Another e-mailed I received:
Dear Frank: “Golovkin reminds me of a middleweight Tyson. Only I think he’s tougher and more durable. I’ve seen enough….on their best night I think he beats Hagler and Hopkins.”
Lotierzo reply: It’s too early to step out and proclaim he could’ve beat Hagler or Hopkins. Based on what? What do you think Hagler/Hopkins would’ve done to David Lemieux the night he fought GGG?
As stated above, punchers are the ones who bring out the most passionate fans and observers. However, punchers are always overrated before they lose for the first time. Like Tyson did to many of his opponents before he lost, a lot of Golovkin’s challengers are intimidated and already defeated before the first round. Mike fed off of that and became even more confident, and I believe the same applies to Gennady. Fighting is so much more mental than most who have never done it can fathom. The fighters who are told how great they are become more unbeatable mentally and those who face them during that period enter the bout with diminished confidence, and once they get hit they succumb easier because they imagine the impact, in some cases, to an even greater degree than it actually was.
In a way it was easier seeing Tyson breezing through the heavyweight division than it is envisioning Golovkin escaping the middleweight division unscathed. There are many more big hitters fighting at heavyweight than there are at middleweight. So that bodes well for Golovkin down the road. On the downside, the overall grade of fighter in the middleweight division is exponentially better than it is in the heavyweight division, so in that regard, Gennady may face more outstanding fighters than Tyson did.
In addition to that, there are a multitude of differences between Tyson and Golovkin when it comes to their amateur background and mental makeup. GGG, I think, has the discipline that Tyson could only dream off. If I were to bet, I get the strong sense that Golovkin’s mental makeup and constitution is centered on a better foundation than Mike’s was. In addition, I think GGG has a better chin in a pound for pound sense in comparison to Tyson, and that’s not insinuating that Tyson couldn’t take a big time shot because he could.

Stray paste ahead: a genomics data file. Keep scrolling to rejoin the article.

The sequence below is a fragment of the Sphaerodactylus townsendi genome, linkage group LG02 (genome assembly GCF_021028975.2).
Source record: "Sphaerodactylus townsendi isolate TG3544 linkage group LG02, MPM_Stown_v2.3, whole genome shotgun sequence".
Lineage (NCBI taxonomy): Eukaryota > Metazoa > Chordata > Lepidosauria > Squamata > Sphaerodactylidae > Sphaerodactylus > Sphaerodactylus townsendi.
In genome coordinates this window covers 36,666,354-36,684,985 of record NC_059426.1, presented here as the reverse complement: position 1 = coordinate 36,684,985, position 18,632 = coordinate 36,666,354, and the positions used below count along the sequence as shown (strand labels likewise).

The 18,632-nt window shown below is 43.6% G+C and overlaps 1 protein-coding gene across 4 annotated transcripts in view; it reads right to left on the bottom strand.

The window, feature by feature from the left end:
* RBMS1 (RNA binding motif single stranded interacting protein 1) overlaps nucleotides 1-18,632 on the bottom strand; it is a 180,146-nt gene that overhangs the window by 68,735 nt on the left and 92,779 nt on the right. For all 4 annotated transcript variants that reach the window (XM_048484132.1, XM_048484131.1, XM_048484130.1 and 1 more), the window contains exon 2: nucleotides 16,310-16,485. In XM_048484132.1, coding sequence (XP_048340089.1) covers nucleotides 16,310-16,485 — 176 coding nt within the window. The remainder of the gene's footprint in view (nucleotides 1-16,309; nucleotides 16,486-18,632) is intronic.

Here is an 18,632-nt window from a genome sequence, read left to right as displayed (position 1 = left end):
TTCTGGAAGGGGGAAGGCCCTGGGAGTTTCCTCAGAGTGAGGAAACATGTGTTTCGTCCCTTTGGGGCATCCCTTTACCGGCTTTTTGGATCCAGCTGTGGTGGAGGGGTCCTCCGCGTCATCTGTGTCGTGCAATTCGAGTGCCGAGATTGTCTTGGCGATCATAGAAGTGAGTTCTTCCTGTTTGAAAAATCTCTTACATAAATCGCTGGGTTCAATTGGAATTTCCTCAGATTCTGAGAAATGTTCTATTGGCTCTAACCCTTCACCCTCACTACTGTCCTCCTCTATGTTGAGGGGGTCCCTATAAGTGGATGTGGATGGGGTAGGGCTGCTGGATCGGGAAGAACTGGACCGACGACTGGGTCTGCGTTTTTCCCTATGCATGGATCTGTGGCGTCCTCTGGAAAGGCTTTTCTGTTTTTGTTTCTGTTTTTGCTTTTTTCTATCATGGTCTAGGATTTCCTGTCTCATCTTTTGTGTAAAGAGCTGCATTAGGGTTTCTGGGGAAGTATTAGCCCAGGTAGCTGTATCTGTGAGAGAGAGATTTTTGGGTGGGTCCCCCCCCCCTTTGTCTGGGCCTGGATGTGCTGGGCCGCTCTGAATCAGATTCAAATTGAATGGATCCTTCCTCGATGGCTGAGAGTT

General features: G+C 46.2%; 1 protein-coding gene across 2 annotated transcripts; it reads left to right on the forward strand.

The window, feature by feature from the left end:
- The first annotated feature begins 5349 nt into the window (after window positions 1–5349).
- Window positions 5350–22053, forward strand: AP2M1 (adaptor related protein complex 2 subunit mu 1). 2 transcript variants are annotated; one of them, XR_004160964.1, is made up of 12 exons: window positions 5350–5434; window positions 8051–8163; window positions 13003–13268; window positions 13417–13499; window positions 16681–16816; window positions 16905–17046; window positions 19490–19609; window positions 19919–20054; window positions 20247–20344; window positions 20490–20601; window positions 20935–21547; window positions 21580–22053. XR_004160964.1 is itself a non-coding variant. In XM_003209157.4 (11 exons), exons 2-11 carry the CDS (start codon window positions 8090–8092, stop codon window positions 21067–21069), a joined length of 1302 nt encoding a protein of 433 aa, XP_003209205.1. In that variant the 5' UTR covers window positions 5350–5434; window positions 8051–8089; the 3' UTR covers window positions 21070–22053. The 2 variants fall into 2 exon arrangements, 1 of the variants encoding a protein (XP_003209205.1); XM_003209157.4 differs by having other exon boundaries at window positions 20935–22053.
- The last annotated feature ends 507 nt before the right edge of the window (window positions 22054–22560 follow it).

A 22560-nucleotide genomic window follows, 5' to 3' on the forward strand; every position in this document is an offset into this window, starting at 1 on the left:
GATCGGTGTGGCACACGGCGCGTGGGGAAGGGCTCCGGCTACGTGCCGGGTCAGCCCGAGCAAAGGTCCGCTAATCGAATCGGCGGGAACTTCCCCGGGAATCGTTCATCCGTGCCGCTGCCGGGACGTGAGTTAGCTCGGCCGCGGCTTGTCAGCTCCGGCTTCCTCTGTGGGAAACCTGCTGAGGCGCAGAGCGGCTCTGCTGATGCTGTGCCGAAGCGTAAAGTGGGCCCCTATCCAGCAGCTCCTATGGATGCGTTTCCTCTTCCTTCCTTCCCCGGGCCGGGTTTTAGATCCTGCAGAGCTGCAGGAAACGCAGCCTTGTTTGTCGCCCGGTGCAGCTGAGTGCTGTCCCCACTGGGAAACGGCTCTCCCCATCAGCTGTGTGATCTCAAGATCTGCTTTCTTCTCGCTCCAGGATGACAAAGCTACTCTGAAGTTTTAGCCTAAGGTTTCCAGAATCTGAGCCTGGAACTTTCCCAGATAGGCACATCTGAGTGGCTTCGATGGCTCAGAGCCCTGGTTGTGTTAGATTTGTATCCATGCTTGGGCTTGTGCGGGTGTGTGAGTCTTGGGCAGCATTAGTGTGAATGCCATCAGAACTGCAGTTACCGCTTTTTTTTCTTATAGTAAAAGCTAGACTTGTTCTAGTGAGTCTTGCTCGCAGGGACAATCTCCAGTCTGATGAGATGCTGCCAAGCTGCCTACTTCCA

Then again I don’t know that and cannot say for sure regarding GGG because I’ve never seen him under duress or cracked real good by an authentically great puncher. Tyson also had marketing connections that GGG could only dream of. Mike was a bully type of front-runner with some self-destructive tendencies out of the ring and some lack of focus in it. The few who could stand up and test Tyson’s intangibles found him lacking in this department. On the other hand, maybe Gennady will prove to be so great and physically dominant that he’ll never be tested in that vein…but that’s not realistic, I don’t think.
The bottom line is – can we please see a little more of Golovkin against some elite fighters before the comparisons to past middleweight greats start?
I will leave you with this: During the years 1983-85, I thought undisputed welterweight champion Donald Curry was one of the greatest pound-for-pound fighters I ever saw. After he knocked out Milton McCrory in the second round in December of 1985, I questioned whether or not a prime Sugar Ray Leonard could’ve beat Curry if both were in their prime. Then he fought Lloyd Honeyghan in September of 1986 and I never questioned that again.
Frank Lotierzo can be reached at GlovedFist@Gmail.com